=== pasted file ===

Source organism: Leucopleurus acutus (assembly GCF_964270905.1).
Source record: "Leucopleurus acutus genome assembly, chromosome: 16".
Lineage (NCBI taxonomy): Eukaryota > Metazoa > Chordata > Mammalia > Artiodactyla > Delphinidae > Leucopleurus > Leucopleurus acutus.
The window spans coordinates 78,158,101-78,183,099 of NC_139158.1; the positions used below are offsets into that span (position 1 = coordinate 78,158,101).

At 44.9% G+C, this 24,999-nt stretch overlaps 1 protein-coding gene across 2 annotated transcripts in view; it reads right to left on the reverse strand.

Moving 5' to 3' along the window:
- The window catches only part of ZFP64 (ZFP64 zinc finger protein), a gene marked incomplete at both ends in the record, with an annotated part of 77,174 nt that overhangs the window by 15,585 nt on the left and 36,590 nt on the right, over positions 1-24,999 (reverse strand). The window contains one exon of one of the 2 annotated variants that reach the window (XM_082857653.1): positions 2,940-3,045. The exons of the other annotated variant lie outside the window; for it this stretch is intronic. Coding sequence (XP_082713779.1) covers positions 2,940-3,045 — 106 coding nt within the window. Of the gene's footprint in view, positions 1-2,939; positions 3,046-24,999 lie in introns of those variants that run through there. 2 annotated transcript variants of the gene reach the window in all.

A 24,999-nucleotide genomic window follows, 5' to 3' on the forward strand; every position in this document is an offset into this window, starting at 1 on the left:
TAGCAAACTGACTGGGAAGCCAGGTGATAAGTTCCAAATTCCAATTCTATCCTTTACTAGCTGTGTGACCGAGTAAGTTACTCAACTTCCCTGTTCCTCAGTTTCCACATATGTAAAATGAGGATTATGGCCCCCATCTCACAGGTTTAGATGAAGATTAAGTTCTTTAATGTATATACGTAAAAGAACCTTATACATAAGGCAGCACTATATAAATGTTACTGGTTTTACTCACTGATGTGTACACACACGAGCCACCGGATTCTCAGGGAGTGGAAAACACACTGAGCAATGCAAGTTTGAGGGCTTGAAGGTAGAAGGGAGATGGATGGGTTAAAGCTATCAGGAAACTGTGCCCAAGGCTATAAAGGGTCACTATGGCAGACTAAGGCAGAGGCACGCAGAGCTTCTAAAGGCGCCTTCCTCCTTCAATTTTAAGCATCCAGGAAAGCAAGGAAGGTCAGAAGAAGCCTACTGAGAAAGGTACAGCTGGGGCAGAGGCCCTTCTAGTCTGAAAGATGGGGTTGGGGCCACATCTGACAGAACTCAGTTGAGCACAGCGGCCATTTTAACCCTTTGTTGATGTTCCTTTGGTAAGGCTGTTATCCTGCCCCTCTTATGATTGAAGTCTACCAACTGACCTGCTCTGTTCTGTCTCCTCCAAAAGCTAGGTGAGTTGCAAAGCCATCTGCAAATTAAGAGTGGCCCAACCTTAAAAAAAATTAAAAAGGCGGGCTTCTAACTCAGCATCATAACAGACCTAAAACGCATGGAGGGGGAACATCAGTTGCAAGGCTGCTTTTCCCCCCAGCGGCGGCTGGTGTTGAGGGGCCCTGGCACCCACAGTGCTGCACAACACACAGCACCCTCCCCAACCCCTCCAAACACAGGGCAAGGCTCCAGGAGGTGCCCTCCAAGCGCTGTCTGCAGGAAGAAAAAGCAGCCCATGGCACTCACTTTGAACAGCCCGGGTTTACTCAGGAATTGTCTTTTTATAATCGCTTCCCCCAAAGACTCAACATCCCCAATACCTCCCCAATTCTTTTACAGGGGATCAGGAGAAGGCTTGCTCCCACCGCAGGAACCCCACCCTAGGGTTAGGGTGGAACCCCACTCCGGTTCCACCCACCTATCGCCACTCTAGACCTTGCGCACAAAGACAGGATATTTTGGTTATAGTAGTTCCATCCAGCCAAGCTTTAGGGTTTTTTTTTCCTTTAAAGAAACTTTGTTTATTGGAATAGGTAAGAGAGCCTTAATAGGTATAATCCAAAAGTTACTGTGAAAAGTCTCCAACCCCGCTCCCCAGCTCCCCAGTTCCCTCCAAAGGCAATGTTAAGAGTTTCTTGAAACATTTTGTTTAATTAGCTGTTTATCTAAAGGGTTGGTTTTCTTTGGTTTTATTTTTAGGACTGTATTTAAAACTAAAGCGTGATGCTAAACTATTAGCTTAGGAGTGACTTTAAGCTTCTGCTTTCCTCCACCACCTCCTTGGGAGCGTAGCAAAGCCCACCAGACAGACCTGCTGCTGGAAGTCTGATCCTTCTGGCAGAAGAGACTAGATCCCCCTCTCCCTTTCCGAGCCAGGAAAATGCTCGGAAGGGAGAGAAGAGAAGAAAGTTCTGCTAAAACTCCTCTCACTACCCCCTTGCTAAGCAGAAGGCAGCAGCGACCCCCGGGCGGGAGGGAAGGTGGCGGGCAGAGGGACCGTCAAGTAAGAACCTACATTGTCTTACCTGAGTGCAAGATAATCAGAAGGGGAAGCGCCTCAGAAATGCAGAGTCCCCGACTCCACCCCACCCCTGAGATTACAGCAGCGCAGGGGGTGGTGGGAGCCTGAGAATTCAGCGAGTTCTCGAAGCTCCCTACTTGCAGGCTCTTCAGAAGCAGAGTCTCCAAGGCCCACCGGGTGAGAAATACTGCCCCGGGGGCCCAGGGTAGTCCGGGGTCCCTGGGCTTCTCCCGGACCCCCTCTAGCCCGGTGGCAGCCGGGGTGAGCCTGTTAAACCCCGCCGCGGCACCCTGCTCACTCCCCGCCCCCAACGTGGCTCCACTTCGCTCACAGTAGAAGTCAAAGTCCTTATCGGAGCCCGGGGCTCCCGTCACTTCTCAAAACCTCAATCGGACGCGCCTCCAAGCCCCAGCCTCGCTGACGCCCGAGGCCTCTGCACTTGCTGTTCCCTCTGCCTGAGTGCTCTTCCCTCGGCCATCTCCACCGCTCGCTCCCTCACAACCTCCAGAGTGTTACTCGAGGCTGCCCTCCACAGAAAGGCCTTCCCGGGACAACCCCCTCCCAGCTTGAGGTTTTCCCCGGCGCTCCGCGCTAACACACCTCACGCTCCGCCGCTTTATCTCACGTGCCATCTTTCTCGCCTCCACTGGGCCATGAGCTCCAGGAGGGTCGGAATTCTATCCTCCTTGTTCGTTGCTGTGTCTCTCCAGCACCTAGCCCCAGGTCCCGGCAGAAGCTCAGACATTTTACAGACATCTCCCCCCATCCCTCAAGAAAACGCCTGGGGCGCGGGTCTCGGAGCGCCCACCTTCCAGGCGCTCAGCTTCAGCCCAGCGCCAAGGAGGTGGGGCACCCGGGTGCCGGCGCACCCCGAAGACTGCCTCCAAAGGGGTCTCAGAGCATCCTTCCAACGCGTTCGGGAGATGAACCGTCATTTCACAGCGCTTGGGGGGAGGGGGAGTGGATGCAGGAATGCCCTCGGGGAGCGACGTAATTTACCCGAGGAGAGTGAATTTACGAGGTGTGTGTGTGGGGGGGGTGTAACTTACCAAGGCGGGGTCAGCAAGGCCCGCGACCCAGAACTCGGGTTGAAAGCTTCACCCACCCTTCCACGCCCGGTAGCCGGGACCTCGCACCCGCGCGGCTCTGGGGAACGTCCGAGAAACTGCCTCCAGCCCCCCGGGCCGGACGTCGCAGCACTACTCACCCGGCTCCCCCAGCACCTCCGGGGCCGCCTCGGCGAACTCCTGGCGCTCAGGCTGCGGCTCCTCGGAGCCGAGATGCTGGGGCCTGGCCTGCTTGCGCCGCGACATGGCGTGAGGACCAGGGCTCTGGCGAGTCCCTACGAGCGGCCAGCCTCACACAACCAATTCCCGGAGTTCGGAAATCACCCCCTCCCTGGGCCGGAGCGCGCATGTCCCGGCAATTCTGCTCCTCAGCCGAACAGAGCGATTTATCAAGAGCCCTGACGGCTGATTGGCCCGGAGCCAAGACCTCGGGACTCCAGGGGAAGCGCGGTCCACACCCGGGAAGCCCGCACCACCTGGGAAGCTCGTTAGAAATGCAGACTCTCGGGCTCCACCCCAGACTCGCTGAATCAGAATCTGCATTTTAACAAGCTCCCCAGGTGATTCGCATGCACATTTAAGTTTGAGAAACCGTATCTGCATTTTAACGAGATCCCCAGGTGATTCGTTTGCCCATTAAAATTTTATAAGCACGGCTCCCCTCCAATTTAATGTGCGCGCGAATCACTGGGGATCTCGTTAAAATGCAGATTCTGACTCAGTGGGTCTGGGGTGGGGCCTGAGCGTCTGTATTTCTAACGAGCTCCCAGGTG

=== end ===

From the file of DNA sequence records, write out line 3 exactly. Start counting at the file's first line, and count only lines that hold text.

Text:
Lineage (NCBI taxonomy): Eukaryota > Metazoa > Chordata > Mammalia > Artiodactyla > Delphinidae > Leucopleurus > Leucopleurus acutus.